ARTIST SALLY MANN would like for people to come out of her exhibition at the Corcoran Gallery of Art feeling, as she says, "revitalized." That's not, however, likely to be the immediate reaction for many visitors. Rather, as you make your way through "Sally Mann: What Remains," a five-part photographic meditation on death, and "Sally Mann: Last Measure," a thematically related show running concurrently at Hemphill Fine Arts, you may find yourself musing on such topics as abortion, fatal car accidents, last week's crosstown -- not to mention cross-country -- conveyance of Ronald Reagan's body and the evanescent appearance of the Brood X cicadas.
The revitalization part, such as it is, comes later.
Mann's art addresses questions of life and death head on: in photographs of her dead dog Eva's disinterred bones and tanned hide; in pictures of corpses rotting in the open air at the University of Tennessee's Forensic Anthropology Center (aka the Body Farm); in shots taken after an escaped convict committed suicide not far from the front door of her family's Virginia farmhouse; in moody, murky landscapes of the Civil War battleground at Antietam; and in eerie portraits of her own three children, who, especially with their eyes closed, look just as often dead as sleeping.
Wall text muses on such subjects as the precise moment when life leaves the body; on the extraordinary lengths we sometimes go to in order to preserve and pickle our corpses; and on the fact that, whether we realize it or not, mortality is all around us, under our feet, dark and invisible. By the same token, so is its opposite, the life force.
This is the ultimate message of this particular body of Mann's work, which is as conceptual as anything gets these days. If these images don't force you to confront your own flesh and its impermanence, not to mention the ghosts that are standing beside you right now (especially the ones that haven't yet died), you're probably in some kind of state of denial.
Yes, the pictures are that powerful and disturbing. And that theoretical.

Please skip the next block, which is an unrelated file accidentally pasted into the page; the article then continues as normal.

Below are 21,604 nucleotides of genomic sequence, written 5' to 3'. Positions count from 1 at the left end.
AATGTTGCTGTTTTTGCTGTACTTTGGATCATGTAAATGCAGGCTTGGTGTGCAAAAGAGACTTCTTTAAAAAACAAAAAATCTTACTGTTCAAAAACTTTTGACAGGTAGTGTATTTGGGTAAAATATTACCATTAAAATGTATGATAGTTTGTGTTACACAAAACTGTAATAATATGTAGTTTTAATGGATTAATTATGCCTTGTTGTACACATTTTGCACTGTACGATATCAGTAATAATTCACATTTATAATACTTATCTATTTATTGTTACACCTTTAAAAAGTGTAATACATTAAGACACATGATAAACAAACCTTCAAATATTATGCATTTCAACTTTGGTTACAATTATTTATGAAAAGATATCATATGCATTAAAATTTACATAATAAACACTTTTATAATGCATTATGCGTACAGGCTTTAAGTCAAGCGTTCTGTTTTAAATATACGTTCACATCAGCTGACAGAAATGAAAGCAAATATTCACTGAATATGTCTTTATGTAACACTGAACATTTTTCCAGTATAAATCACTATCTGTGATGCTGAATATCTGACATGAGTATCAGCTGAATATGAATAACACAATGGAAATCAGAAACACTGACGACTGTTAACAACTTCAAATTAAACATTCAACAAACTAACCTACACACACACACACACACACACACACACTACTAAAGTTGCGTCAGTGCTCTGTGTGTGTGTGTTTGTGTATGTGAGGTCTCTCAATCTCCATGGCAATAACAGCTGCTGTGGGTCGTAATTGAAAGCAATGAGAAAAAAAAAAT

One Body Farm image, for instance, shows what appears to be the desiccated crotch of a male corpse -- its juxtapositioning of decay and generative power unavoidable, and unavoidably dispassionate.
Which is strange when you consider how much real feeling there is in these all-too-often clinical-sounding pictures, which move beyond the superficial evocation of crime scene photographs and laboratory documentation to burn with the paradoxical if ghoulish heat of Victorian memento mori. "What Remains" is, in effect, a question, the answer to which, Mann would have us conclude, is love.
"What thou lovest well remains," wrote the poet Ezra Pound, as quoted on the Corcoran's gallery walls, "the rest is dross. / What thou lovest well shall not be / Reft from thee."
With a deliberately antiquarian look -- the result of both a tricky, 153-year-old technique known as the wet-collodion process, in which glass plates are exposed to light while still sticky with a silver nitrate solution, and Mann's own intentional sloppiness -- these photos force our attention as often toward the bubbles, coronas, scratches, streaks and blank spots of the printing process as toward their ostensible subjects. Although Mann plays with this tension throughout these two shows, it is nowhere so apparent as in the landscapes of Antietam at the Corcoran and those of Manassas, Appomattox and other battlefields on view at Hemphill.
Here, the lump of a barely discernable black tree is silhouetted by a brooding gray sky. There, a tangle of bushy undergrowth disappears into a twilit forest, even as Mann's strange, yet strangely happy, accidents of printing pull our attention away from the scenes to the dead flatness of the picture plane itself.
What remains, indeed? As evidenced once again by the great Sally Mann, whose work of the past decade or so has bequeathed to the art world some of its most indelible and unsettling images, the answer, in this case, is not just love but art.
SALLY MANN: WHAT REMAINS -- Through Sept. 6 at the Corcoran Gallery of Art, 500 17th St. NW (Metro: Farragut West). 202-639-1700. www.corcoran.org. Open daily (except Tuesdays) 10 to 5; Thursdays to 9. $6.75, seniors $4.75, students and guests of members $3, family groups $12. Children under 12 free. Admission all day Mondays and Thursdays after 5 is "pay as you wish."
SALLY MANN: LAST MEASURE -- Through July 31 at Hemphill Fine Arts, 1027 33rd St. NW. 202-342-5610. www.hemphillfinearts.com. Open Tuesday-Saturday 10 to 5. Free.